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Philip Hess. Why did Jesus die? You may be surprised to learn that the meaning of Jesus’ death, as taught by many Christians, is a fairly modern development in church history. Penal Substitution, the idea that Jesus died to take our punishment and receive the wrath of God in our place, has little support in Scripture and was not the understanding of the early church.

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Philip Hess. Why did Jesus die? You may be surprised to learn that the meaning of Jesus’ death, as taught by many Christians, is a fairly modern development in church history. Penal Substitution, the idea that Jesus died to take our punishment and receive the wrath of God in our place, has little support in Scripture and was not the understanding of the early church.

224 pp. Paperback.

Additional information

Weight14.6 oz
Dimensions6 × 9.125 × .62 in
Book author

Philip Hess

Format

Paperback

Pages

224

ISBN

978-1-7349941-1-7

3 reviews for Penal Substitution on Trial
Philip Hess

  1. Joshua VanderToorn

    This book has been what I have been waiting for regarding Penal Substitution. Philip does a great job explaining what Jesus actually accomplished on the cross and how the blood saves us. His book is very easy to read and understand, I will definately be reading it again. Thanks.

  2. Paul Garber

    This is one of the best books in my library. Every christian should read this book. The author’s theology is rock solid and addresses many issues in this book from faith to imputed righteousness. And he shows how the doctrine of penal substitution undermines sound christian teachings in all these other areas as well. Philip Hess writes in a very readable and understandable way. I couldn’t recommend this book more.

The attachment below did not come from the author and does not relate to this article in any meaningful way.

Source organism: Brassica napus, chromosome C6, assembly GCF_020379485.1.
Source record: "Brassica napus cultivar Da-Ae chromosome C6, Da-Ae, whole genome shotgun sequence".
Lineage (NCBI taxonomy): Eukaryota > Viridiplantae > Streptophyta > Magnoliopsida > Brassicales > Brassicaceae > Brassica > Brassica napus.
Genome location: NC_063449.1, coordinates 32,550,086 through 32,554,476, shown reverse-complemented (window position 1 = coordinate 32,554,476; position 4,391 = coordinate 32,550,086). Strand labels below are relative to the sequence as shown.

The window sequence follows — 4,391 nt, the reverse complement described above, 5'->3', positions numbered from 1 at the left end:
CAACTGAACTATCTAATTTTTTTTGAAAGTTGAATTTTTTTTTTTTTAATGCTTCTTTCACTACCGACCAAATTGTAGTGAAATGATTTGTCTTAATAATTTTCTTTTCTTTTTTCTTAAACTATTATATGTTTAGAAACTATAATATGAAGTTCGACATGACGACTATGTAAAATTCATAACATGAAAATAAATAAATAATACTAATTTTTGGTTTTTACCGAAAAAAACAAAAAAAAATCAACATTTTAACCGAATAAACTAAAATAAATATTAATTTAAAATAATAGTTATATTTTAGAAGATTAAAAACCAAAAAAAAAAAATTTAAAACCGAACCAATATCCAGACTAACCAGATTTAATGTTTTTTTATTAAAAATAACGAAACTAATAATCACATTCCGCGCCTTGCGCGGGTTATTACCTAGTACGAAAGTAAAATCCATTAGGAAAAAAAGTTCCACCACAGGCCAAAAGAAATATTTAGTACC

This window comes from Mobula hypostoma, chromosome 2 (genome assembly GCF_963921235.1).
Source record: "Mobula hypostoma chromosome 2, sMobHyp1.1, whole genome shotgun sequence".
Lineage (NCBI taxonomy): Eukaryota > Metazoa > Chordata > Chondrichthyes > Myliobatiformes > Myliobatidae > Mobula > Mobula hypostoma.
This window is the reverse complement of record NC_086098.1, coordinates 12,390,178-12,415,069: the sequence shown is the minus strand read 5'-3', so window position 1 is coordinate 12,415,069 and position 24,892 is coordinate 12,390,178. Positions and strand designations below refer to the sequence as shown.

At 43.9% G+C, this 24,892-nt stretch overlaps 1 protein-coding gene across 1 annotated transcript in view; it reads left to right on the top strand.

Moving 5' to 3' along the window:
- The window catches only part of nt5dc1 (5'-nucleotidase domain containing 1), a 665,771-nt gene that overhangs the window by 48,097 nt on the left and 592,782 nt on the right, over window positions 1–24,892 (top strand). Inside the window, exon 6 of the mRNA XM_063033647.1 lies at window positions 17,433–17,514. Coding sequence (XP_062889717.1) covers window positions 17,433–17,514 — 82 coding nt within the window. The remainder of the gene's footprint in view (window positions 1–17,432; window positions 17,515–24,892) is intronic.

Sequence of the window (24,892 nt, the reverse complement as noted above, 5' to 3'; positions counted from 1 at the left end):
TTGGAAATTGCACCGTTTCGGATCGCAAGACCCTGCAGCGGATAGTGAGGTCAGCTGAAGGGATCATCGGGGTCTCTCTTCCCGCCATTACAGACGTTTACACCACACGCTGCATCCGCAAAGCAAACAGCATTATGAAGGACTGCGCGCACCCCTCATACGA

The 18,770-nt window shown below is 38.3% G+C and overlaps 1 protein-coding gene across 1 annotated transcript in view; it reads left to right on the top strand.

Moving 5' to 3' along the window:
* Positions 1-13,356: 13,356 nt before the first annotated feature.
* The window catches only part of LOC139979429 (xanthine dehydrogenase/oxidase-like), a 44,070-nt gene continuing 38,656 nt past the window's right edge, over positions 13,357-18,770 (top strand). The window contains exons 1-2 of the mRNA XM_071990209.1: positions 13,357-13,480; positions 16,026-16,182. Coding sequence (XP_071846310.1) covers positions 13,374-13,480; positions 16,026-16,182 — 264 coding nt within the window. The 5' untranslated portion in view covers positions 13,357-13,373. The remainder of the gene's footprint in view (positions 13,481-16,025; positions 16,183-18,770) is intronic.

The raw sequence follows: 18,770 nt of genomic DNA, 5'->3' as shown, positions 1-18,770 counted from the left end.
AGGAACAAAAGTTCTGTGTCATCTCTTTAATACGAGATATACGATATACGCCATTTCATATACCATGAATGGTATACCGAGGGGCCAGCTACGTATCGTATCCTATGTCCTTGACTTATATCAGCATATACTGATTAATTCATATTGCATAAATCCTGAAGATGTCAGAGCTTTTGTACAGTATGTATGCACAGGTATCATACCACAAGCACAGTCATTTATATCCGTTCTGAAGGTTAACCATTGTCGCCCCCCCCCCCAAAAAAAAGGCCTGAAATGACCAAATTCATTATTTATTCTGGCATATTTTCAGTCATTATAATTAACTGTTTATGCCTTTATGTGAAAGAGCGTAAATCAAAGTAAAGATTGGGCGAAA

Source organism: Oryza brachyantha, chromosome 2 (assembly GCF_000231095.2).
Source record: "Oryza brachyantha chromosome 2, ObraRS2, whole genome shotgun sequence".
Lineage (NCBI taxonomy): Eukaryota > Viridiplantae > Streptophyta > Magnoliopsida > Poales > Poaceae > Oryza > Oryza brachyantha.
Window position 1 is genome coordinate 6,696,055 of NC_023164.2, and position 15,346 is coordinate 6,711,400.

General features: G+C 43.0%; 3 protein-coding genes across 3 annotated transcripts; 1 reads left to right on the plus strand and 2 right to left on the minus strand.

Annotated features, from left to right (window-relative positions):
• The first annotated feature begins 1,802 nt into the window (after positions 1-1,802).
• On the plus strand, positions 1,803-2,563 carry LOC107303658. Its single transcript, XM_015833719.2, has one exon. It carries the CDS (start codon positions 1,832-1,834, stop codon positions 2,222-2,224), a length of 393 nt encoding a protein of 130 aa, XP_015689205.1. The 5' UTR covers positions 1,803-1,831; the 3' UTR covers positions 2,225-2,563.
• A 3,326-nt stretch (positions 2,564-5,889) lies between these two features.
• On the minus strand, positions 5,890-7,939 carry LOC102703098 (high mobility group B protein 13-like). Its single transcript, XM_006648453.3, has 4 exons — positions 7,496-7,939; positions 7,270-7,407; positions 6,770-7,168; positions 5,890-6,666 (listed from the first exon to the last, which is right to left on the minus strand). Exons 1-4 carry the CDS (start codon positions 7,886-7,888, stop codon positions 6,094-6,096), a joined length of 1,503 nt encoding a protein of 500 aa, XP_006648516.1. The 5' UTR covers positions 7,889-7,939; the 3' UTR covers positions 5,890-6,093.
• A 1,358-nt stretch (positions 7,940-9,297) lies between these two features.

3. Arthur Sippo

    This book surprised me. It is well written and not only uses Scripture but also Christian history and sound theological reasoning to show how “Penal Substitution” is an unbiblical and dangerous view of the Atonement. Certain defenders of “Penal Substitution” (e.g. William Lane Craig) try to justify their position by taking modern views of legal theory as verifying the views of the Protestant Deformers. This makes retribution the sole way of dealing with sin which is UNBIBLICAL. The Old Testament on the other hand emphasizes RESTORATIVE JUSTICE as the model for dealing with evil. If God is truly merciful, He has no wrath that needs to be satisfied before sin can be forgiven.

    My one quibble is that the complexity of St. Anselm’s theory of the Atonement and that of St.Thomas Aquinas is inappropriately equated with “Penal Substitution” when in reality, these giants of the Christian Faith were far more subtle in their theology and most certainly did not support the imputation and the “Great Exchange” invented at the Deformation.

    But the critique of Protestant soteriology in this book is spot on! Catholic apologists should read this book!

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